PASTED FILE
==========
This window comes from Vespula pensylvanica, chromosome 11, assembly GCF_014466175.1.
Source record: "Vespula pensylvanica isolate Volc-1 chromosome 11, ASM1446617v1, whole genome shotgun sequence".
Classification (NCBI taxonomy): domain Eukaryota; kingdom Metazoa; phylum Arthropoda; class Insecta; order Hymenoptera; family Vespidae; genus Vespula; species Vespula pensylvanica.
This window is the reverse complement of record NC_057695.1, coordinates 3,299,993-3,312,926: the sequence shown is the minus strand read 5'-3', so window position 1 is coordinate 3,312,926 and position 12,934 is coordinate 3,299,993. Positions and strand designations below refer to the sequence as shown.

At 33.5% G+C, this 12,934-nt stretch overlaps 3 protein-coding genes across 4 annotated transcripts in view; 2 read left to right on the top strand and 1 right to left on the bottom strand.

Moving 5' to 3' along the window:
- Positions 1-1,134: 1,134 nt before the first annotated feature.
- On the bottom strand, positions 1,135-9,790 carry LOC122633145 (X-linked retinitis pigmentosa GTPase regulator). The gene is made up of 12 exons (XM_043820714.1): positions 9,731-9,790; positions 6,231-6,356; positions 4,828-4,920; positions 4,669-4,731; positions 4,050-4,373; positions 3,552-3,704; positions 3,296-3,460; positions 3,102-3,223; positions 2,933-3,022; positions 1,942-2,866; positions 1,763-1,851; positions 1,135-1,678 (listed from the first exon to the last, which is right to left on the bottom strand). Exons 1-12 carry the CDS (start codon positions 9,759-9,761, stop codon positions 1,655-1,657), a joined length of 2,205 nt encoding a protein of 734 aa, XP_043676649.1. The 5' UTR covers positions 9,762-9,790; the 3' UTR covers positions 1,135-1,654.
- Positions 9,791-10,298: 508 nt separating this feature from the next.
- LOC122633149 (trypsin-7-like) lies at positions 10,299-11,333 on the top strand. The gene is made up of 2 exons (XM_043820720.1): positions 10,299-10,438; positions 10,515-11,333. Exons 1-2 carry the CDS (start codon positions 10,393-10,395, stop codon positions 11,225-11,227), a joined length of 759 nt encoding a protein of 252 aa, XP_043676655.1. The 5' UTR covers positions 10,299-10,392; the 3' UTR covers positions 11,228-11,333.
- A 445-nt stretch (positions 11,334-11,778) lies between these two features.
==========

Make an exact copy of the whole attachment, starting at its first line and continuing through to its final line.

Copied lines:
This window comes from Vespula pensylvanica, chromosome 11, assembly GCF_014466175.1.
Source record: "Vespula pensylvanica isolate Volc-1 chromosome 11, ASM1446617v1, whole genome shotgun sequence".
Classification (NCBI taxonomy): domain Eukaryota; kingdom Metazoa; phylum Arthropoda; class Insecta; order Hymenoptera; family Vespidae; genus Vespula; species Vespula pensylvanica.
This window is the reverse complement of record NC_057695.1, coordinates 3,299,993-3,312,926: the sequence shown is the minus strand read 5'-3', so window position 1 is coordinate 3,312,926 and position 12,934 is coordinate 3,299,993. Positions and strand designations below refer to the sequence as shown.

At 33.5% G+C, this 12,934-nt stretch overlaps 3 protein-coding genes across 4 annotated transcripts in view; 2 read left to right on the top strand and 1 right to left on the bottom strand.

Moving 5' to 3' along the window:
- Positions 1-1,134: 1,134 nt before the first annotated feature.
- On the bottom strand, positions 1,135-9,790 carry LOC122633145 (X-linked retinitis pigmentosa GTPase regulator). The gene is made up of 12 exons (XM_043820714.1): positions 9,731-9,790; positions 6,231-6,356; positions 4,828-4,920; positions 4,669-4,731; positions 4,050-4,373; positions 3,552-3,704; positions 3,296-3,460; positions 3,102-3,223; positions 2,933-3,022; positions 1,942-2,866; positions 1,763-1,851; positions 1,135-1,678 (listed from the first exon to the last, which is right to left on the bottom strand). Exons 1-12 carry the CDS (start codon positions 9,759-9,761, stop codon positions 1,655-1,657), a joined length of 2,205 nt encoding a protein of 734 aa, XP_043676649.1. The 5' UTR covers positions 9,762-9,790; the 3' UTR covers positions 1,135-1,654.
- Positions 9,791-10,298: 508 nt separating this feature from the next.
- LOC122633149 (trypsin-7-like) lies at positions 10,299-11,333 on the top strand. The gene is made up of 2 exons (XM_043820720.1): positions 10,299-10,438; positions 10,515-11,333. Exons 1-2 carry the CDS (start codon positions 10,393-10,395, stop codon positions 11,225-11,227), a joined length of 759 nt encoding a protein of 252 aa, XP_043676655.1. The 5' UTR covers positions 10,299-10,392; the 3' UTR covers positions 11,228-11,333.
- A 445-nt stretch (positions 11,334-11,778) lies between these two features.